Two McGill University students have developed a new way to provide healthcare in remote areas, all through the use of a Windows 8 app and some strategically-placed workers.
As part of Microsoft's Imagine Cup Canada 2012, Abhijeet Kalyan and Shravan Narayan have developed Project Neem, Gizmodo reports, which provides workers with basic medical training and a Windows phone in villages that would otherwise be without sophisticated medical care.
The worker scans the patient's national ID card and, using a custom app for the phone, the patient's information is saved in cloud storage, allowing specialized medical professionals in urban hubs access to the information. The concept is to allow these specialists to intervene in cases where they would not normally be able to access the patient or their information.
The app was developed with India in mind, where, according to Microsoft's GoDEVMental blog, over 72 per cent of the population lives in villages, and 43 per cent have no access to healthcare.
The app uses a symptom checker much like the ones found on similar online programs, like WebMD, which encourage the patient to click on the body part that is troubling them in order to narrow down potential afflictions.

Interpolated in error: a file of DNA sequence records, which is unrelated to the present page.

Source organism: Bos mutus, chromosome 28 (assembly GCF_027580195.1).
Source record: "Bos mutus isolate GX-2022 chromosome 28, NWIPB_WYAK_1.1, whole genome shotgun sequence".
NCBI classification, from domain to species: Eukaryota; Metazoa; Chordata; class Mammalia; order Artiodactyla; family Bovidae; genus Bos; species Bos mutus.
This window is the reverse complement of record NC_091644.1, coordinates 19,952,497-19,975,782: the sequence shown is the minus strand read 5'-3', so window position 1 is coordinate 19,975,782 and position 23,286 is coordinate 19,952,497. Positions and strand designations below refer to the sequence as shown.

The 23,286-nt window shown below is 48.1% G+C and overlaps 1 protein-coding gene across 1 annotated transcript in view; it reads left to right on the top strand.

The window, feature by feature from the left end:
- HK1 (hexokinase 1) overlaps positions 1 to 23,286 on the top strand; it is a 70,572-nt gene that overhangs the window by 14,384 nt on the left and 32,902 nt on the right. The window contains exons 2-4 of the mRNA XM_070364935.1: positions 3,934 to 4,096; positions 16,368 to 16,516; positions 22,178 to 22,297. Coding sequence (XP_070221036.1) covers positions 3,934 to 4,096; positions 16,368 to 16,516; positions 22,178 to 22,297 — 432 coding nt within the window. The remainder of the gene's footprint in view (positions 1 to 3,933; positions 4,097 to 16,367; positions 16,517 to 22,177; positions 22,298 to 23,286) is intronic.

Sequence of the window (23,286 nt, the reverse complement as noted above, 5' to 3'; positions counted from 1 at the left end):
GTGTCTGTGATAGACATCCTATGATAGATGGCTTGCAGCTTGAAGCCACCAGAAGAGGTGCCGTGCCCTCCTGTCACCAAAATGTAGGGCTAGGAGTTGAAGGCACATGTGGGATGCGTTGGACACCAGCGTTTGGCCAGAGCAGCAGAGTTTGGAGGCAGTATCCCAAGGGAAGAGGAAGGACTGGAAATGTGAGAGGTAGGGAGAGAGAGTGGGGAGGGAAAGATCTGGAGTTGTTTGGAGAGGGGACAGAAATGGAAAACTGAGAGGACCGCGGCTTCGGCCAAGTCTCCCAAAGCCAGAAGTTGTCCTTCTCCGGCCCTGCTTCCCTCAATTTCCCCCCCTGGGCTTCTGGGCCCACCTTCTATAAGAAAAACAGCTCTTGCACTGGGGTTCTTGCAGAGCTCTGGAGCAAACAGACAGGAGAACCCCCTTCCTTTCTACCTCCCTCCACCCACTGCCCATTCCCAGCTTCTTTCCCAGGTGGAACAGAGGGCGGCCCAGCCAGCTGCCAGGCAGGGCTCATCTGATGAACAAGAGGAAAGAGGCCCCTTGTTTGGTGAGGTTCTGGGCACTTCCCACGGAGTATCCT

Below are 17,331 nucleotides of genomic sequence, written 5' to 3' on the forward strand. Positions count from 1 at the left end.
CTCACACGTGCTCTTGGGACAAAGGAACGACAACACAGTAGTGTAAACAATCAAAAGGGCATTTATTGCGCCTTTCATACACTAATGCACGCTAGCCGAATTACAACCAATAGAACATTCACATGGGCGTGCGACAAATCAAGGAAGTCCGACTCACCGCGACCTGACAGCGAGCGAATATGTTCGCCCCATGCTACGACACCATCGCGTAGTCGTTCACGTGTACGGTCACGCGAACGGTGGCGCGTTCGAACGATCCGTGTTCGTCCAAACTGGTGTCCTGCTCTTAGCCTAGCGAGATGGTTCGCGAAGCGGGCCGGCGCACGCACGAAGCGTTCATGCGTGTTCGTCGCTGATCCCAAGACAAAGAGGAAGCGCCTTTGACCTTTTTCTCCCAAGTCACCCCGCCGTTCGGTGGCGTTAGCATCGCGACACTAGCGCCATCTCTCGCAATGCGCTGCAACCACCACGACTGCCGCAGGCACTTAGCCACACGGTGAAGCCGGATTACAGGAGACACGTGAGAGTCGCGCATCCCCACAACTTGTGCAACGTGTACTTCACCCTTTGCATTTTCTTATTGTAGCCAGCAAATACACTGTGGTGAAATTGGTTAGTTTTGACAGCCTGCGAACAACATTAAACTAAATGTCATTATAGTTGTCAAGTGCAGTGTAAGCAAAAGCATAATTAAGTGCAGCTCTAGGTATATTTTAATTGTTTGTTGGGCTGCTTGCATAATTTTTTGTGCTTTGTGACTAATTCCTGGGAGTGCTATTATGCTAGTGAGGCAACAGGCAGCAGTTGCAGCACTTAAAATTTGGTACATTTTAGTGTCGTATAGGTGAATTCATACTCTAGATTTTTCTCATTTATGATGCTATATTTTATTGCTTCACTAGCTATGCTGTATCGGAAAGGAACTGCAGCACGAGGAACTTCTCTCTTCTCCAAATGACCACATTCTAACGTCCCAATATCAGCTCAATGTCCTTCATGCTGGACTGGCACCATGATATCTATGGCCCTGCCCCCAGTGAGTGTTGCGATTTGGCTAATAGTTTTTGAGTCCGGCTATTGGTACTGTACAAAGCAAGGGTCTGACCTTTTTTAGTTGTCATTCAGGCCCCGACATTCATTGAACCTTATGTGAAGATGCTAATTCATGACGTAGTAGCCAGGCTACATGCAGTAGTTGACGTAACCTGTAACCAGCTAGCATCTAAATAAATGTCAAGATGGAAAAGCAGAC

What's interesting about Project Neem is the emphasis on providing the resources to someone who already lives in the village. Instead of hiring workers to be placed in a remote village, Kalyan and Narayan's plan for the project is to train someone who is already respected within the community and is computer-literate. They would be given training on how to accurately take a temperature, check blood sugar levels and test blood pressure then relay that information to medical professionals via the app on the Windows Phone.
Project Neem's innovative approach to healthcare secured the students' third place in the national competition, which took place at the end of April. Students from across Canada competed at the Canadian Imagine Cup, which encourages students to develop solutions using Microsoft technology including Windows 8, the Windows Phone and the Kinect. While Project Neem won't be moving on to the international finals, one Canadian team will: Project Greeni, which was developed by a group of George Brown College students, used the Kinect to develop an energy-saving solution.
(Photo: GoDEVMental blog)